SSS rank among all catchers in the system: 1
Collins had a decent year at pitching-friendly Birmingham, but still had frustrating issues with contact and defense. For the year, this former first-round pick hit .234/.382/.404 with 15 homers, 68 RBIs, 101 walks and 158 strikeouts over 418 at-bats. He hit .242/.390/.433 against righthanders while hitting just .212/.357/.317 against southpaws, so a future catching platoon with Seby Zavala may be imminent unless the Sox find ways to get them both playing at the same time.
A far more interesting split is seeing the damage Collins did with Eloy Jimenez batting behind him, compared with everyone else. In 48 games with Eloy batting directly behind him, Collins hit .291/.391/.503; otherwise, he hit just .198/.339/.340. Thus with proper protection in the lineup, Collins can be quite a hitter.
His defense is still a work in progress, although he did reduce his passed balls a bit in 2018. Opponents ran like gangbusters against him, swiping 93 bases in 74 games; Collins did throw out runners 29% of the time.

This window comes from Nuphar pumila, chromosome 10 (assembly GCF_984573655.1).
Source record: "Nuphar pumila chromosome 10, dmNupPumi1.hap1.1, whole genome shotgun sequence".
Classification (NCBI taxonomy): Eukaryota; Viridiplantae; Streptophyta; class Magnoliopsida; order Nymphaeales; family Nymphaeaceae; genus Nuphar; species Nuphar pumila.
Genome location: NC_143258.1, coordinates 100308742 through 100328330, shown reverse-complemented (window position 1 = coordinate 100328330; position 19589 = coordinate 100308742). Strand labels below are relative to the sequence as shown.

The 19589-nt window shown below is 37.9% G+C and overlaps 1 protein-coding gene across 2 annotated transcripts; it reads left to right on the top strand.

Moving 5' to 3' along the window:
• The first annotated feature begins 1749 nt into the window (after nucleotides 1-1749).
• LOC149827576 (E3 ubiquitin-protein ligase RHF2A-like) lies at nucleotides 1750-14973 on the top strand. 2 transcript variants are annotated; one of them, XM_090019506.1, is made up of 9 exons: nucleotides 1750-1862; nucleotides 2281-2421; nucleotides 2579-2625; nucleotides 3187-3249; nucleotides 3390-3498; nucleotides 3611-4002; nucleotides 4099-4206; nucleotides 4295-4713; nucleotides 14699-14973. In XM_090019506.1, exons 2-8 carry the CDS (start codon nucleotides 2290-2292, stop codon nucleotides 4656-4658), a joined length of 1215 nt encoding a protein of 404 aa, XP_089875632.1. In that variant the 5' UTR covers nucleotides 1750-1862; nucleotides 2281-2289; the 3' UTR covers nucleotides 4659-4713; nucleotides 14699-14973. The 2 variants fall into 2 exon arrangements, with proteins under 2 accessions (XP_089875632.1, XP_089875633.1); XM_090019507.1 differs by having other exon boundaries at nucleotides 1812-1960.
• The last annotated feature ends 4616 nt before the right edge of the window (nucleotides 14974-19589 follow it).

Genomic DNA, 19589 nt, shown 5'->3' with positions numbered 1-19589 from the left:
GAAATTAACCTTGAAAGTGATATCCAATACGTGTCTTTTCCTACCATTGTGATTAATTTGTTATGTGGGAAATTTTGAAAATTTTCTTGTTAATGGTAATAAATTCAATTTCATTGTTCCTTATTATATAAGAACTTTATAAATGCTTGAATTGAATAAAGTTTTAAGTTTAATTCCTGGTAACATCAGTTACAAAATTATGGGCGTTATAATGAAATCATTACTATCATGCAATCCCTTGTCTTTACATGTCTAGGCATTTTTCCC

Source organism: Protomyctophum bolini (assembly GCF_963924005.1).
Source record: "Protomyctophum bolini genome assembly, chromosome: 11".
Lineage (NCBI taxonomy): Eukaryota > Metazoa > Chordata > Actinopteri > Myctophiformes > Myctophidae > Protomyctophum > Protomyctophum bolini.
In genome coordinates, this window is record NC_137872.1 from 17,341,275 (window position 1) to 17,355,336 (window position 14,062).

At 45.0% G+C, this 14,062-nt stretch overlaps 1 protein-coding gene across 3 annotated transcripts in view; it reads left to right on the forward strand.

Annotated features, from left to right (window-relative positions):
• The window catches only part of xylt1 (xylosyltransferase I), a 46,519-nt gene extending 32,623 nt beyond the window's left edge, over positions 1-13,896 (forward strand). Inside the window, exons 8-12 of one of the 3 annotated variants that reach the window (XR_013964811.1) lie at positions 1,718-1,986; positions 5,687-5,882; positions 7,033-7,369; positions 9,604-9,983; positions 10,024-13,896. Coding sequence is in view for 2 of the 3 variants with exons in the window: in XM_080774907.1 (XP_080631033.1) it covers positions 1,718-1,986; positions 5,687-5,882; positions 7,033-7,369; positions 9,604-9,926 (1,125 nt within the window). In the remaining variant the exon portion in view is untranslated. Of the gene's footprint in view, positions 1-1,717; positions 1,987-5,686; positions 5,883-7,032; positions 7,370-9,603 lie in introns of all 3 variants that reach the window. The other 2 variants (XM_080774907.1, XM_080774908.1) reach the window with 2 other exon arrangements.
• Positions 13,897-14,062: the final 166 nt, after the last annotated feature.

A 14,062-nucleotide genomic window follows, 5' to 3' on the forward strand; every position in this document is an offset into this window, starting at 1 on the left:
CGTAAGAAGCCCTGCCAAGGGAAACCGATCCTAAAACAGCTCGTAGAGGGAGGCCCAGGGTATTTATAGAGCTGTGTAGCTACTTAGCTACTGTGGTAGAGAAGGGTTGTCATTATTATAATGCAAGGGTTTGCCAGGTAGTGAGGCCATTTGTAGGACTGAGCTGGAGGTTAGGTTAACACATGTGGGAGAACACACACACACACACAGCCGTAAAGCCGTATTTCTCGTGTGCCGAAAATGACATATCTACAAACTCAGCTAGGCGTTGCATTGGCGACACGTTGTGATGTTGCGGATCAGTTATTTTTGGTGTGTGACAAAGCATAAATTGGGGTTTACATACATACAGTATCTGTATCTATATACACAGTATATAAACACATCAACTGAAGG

Collins has played all year in Charlotte, unsurprisingly passed up when it came time to replace the injured Welington Castillo on the roster, as the more defensive-minded Zavala got the call. With the Knights, Collins is mashing hell out of the ball, to the tune of .257/.386/.541 in his first 32 games. Whether or not his batting average and power surge is due to the juiced Triple-A ball hardly matters, really, as it’s the same ball Collins would be crushing in the majors as well.
Collins has caught 23 games this season, with a handful of DH and first base slottings as well. He has just one passed ball so far this season, a marked improvement. His caught stealing percentage is holding steady at 38%, but opponents are attempting less steals overall against him. For a guy who seemingly has a questionable future as a backstop, these are very promising developments.
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